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One of the central tenets of signal processing and data acquisition is the Shannon/Nyquist sampling theory: the number of samples needed to capture a signal is dictated by its bandwidth. Very recently, an alternative sampling or sensing theory has emerged which goes against this conventional wisdom. This theory now known as "Compressive Sampling" or "Compressed Sensing" allows the faithful recovery of signals and images from what appear to be highly incomplete sets of data, i.e., from far fewer data bits than traditional methods use. Underlying this metholdology is a concrete protocol for sensing and compressing data simultaneously. Following this protocol would bypass the current wasteful acquisition process in which massive amounts of data are collected only to be—in large part—discarded at the compression stage, which is necessary for storage and transmission purposes. In the compressed sensing paradigm, one could translate analog data into already compressed digital form, obtaining super-resolved signals from just a few sensors.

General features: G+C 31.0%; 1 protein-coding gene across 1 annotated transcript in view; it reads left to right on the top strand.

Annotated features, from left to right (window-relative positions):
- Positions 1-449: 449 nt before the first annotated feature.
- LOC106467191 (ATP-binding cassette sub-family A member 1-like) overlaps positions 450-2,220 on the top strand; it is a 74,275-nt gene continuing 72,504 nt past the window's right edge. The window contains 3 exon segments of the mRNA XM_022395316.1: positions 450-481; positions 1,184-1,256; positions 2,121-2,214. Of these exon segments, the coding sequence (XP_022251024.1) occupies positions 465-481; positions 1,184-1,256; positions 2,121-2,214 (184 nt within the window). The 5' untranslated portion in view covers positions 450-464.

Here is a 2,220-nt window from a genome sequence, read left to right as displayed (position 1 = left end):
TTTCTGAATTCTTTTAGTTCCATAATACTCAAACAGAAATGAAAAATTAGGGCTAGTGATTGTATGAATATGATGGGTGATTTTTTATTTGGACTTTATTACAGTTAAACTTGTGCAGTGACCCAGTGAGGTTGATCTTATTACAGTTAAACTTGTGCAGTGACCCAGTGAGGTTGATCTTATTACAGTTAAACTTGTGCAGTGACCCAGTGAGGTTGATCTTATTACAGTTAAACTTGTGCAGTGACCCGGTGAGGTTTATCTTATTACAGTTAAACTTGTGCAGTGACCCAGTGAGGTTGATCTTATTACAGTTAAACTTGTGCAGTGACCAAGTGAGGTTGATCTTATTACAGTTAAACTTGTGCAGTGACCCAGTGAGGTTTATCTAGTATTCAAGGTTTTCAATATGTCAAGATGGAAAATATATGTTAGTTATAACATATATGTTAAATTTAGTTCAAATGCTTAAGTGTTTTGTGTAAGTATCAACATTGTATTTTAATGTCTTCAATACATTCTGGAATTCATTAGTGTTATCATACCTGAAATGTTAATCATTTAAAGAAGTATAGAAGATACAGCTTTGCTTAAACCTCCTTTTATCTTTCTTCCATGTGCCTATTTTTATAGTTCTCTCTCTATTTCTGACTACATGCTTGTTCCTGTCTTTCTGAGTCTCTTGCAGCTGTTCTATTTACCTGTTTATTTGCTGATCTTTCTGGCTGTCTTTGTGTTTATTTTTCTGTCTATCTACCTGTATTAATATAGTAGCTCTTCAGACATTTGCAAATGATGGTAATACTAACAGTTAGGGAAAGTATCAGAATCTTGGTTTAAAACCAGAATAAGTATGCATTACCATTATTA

The last two years have seen an explosion of research activity in the area of compressive sampling and our lectures will present the key mathematical ideas underlying this new sampling or sensing theory, which come from various subdisciplines within the mathematical sciences; namely, probability theory and especially random matrix theory, mathematical optimization, and analysis in high-dimensional Banach spaces. In addition, a beautiful thing about compressed sensing is that is has deep connections with many disciplines; with signal processing of course, but also with information theory, coding theory, theoretical computer science and statistics to name just a few. A good portion of these lectures will make these connections clear. Compressed sensing also offers a new vantage point for a diverse set of applications including accelerated tomographic imaging, analog-to-digital conversion, and digital photography. Interestingly, there are already many ongoing efforts to build a new generation of sensing devices based on compressed sensing and the lecturers will address remarkable recent progress in this area as well. Finally, while we will survey foundational results in compressive sampling, it is good to keep in mind that this is after all a very young field, which has a flurry of open problems.
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